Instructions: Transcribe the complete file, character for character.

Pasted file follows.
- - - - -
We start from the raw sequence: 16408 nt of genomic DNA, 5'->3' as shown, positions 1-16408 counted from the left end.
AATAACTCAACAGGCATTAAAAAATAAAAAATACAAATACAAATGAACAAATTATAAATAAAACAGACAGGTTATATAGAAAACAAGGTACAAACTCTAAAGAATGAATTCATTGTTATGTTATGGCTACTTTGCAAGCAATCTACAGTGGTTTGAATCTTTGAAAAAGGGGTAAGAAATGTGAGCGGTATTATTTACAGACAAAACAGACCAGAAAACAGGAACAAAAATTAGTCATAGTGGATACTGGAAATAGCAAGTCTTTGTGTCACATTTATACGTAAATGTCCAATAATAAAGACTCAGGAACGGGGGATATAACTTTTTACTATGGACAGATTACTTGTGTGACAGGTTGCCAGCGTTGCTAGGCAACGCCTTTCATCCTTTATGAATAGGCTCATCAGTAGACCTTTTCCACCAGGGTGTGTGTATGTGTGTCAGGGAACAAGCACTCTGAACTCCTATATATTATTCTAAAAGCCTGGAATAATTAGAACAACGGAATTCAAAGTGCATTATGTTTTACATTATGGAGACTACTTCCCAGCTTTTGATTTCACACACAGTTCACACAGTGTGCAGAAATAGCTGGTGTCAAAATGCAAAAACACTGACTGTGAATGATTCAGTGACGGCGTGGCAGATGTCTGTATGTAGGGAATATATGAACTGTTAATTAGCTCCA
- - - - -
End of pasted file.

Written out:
We start from the raw sequence: 16408 nt of genomic DNA, 5'->3' as shown, positions 1-16408 counted from the left end.
AATAACTCAACAGGCATTAAAAAATAAAAAATACAAATACAAATGAACAAATTATAAATAAAACAGACAGGTTATATAGAAAACAAGGTACAAACTCTAAAGAATGAATTCATTGTTATGTTATGGCTACTTTGCAAGCAATCTACAGTGGTTTGAATCTTTGAAAAAGGGGTAAGAAATGTGAGCGGTATTATTTACAGACAAAACAGACCAGAAAACAGGAACAAAAATTAGTCATAGTGGATACTGGAAATAGCAAGTCTTTGTGTCACATTTATACGTAAATGTCCAATAATAAAGACTCAGGAACGGGGGATATAACTTTTTACTATGGACAGATTACTTGTGTGACAGGTTGCCAGCGTTGCTAGGCAACGCCTTTCATCCTTTATGAATAGGCTCATCAGTAGACCTTTTCCACCAGGGTGTGTGTATGTGTGTCAGGGAACAAGCACTCTGAACTCCTATATATTATTCTAAAAGCCTGGAATAATTAGAACAACGGAATTCAAAGTGCATTATGTTTTACATTATGGAGACTACTTCCCAGCTTTTGATTTCACACACAGTTCACACAGTGTGCAGAAATAGCTGGTGTCAAAATGCAAAAACACTGACTGTGAATGATTCAGTGACGGCGTGGCAGATGTCTGTATGTAGGGAATATATGAACTGTTAATTAGCTCCA